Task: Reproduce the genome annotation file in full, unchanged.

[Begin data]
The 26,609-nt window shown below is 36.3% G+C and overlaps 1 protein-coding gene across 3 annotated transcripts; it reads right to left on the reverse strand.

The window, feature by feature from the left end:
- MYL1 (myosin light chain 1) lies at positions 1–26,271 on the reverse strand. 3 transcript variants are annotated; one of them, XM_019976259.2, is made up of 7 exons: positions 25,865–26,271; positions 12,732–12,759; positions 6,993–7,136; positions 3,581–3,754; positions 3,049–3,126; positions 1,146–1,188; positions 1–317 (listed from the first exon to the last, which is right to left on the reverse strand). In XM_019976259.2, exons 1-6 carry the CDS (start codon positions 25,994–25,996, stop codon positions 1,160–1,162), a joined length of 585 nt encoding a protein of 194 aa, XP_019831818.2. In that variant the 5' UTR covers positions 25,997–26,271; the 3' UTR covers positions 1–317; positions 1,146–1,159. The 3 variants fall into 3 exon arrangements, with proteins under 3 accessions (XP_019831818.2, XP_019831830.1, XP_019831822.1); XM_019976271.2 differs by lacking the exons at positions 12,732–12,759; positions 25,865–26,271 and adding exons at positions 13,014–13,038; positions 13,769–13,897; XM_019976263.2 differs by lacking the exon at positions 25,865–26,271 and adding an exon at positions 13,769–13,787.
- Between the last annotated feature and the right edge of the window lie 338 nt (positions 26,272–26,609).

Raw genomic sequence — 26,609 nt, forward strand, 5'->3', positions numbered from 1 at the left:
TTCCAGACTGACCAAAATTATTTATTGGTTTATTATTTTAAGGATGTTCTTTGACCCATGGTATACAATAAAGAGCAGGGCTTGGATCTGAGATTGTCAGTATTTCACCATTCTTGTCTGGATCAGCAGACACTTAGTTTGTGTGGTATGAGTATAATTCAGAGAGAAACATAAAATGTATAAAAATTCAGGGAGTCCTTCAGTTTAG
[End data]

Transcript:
The 26,609-nt window shown below is 36.3% G+C and overlaps 1 protein-coding gene across 3 annotated transcripts; it reads right to left on the reverse strand.

The window, feature by feature from the left end:
- MYL1 (myosin light chain 1) lies at positions 1–26,271 on the reverse strand. 3 transcript variants are annotated; one of them, XM_019976259.2, is made up of 7 exons: positions 25,865–26,271; positions 12,732–12,759; positions 6,993–7,136; positions 3,581–3,754; positions 3,049–3,126; positions 1,146–1,188; positions 1–317 (listed from the first exon to the last, which is right to left on the reverse strand). In XM_019976259.2, exons 1-6 carry the CDS (start codon positions 25,994–25,996, stop codon positions 1,160–1,162), a joined length of 585 nt encoding a protein of 194 aa, XP_019831818.2. In that variant the 5' UTR covers positions 25,997–26,271; the 3' UTR covers positions 1–317; positions 1,146–1,159. The 3 variants fall into 3 exon arrangements, with proteins under 3 accessions (XP_019831818.2, XP_019831830.1, XP_019831822.1); XM_019976271.2 differs by lacking the exons at positions 12,732–12,759; positions 25,865–26,271 and adding exons at positions 13,014–13,038; positions 13,769–13,897; XM_019976263.2 differs by lacking the exon at positions 25,865–26,271 and adding an exon at positions 13,769–13,787.
- Between the last annotated feature and the right edge of the window lie 338 nt (positions 26,272–26,609).

Raw genomic sequence — 26,609 nt, forward strand, 5'->3', positions numbered from 1 at the left:
TTCCAGACTGACCAAAATTATTTATTGGTTTATTATTTTAAGGATGTTCTTTGACCCATGGTATACAATAAAGAGCAGGGCTTGGATCTGAGATTGTCAGTATTTCACCATTCTTGTCTGGATCAGCAGACACTTAGTTTGTGTGGTATGAGTATAATTCAGAGAGAAACATAAAATGTATAAAAATTCAGGGAGTCCTTCAGTTTAG